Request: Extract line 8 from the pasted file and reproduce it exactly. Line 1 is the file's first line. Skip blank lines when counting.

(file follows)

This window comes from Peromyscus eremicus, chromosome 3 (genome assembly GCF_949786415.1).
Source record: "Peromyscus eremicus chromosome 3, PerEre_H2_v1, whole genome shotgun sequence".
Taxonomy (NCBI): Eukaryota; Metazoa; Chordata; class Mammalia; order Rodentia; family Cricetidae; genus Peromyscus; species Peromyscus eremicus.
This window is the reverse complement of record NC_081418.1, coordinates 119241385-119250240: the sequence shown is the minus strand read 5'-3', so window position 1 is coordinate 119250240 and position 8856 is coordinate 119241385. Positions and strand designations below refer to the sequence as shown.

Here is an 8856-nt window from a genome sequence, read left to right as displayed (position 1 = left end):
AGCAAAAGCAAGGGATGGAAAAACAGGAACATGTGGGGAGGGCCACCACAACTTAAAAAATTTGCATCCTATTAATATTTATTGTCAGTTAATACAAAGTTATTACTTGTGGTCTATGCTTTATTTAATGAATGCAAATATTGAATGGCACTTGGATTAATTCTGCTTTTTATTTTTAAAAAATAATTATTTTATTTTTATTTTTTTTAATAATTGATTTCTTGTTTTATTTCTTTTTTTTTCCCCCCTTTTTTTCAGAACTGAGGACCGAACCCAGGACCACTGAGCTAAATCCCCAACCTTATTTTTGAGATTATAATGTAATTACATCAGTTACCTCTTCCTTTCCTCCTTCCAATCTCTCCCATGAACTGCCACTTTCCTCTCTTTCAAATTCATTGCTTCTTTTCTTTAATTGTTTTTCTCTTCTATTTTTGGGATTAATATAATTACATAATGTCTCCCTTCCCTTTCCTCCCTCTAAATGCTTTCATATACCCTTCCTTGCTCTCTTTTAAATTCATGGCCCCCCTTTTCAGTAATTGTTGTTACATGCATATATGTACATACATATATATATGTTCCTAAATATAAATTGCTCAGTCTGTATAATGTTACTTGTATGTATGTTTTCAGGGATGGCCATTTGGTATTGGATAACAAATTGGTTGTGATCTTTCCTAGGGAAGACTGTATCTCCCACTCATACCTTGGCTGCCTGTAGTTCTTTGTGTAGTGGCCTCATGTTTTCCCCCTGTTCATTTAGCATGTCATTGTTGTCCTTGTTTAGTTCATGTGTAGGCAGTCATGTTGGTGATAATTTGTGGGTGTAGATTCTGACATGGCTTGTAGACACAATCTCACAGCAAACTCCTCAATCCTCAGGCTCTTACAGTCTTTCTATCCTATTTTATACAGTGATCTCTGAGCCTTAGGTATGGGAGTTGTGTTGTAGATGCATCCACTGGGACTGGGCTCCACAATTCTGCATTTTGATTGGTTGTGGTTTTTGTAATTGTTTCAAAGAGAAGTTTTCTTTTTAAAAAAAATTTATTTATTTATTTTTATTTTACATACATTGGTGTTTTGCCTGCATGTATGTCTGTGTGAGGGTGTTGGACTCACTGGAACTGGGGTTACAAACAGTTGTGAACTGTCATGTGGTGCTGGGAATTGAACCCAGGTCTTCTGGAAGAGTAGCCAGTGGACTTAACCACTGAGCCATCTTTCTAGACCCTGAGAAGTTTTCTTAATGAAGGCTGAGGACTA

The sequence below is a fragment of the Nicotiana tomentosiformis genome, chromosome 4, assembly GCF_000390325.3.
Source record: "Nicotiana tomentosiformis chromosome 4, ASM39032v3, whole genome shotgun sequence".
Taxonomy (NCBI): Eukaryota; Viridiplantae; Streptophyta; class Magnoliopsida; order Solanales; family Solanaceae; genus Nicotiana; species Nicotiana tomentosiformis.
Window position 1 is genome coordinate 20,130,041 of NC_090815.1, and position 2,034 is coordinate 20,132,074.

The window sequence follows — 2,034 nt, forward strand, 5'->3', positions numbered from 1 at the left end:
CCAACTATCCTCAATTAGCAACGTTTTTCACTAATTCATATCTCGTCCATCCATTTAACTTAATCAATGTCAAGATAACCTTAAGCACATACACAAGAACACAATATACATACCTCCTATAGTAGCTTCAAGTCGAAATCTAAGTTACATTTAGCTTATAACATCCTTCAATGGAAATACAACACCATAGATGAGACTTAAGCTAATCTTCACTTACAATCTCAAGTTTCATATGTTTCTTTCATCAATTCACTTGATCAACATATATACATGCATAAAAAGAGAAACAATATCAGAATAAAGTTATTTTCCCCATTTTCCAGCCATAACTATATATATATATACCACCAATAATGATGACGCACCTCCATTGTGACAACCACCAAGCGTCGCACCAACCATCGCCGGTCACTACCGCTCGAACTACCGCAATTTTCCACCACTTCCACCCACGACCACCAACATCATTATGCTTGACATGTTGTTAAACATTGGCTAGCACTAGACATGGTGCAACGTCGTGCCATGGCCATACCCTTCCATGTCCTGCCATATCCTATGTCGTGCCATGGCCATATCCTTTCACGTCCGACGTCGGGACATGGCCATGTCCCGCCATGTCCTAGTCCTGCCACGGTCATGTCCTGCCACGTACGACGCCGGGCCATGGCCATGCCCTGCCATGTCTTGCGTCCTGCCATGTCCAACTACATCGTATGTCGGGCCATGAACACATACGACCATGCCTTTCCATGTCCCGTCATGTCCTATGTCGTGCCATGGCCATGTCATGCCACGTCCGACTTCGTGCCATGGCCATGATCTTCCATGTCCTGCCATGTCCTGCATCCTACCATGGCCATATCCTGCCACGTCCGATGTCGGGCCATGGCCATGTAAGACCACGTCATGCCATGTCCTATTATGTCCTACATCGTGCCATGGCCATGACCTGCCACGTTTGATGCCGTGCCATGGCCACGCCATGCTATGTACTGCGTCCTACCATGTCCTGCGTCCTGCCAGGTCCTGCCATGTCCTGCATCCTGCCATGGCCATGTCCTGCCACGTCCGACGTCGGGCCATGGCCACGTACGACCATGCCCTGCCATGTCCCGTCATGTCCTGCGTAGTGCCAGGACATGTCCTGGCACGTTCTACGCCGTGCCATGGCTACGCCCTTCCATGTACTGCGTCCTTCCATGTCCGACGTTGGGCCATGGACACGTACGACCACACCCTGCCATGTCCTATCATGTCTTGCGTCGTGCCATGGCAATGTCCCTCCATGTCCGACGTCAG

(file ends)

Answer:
Source record: "Nicotiana tomentosiformis chromosome 4, ASM39032v3, whole genome shotgun sequence".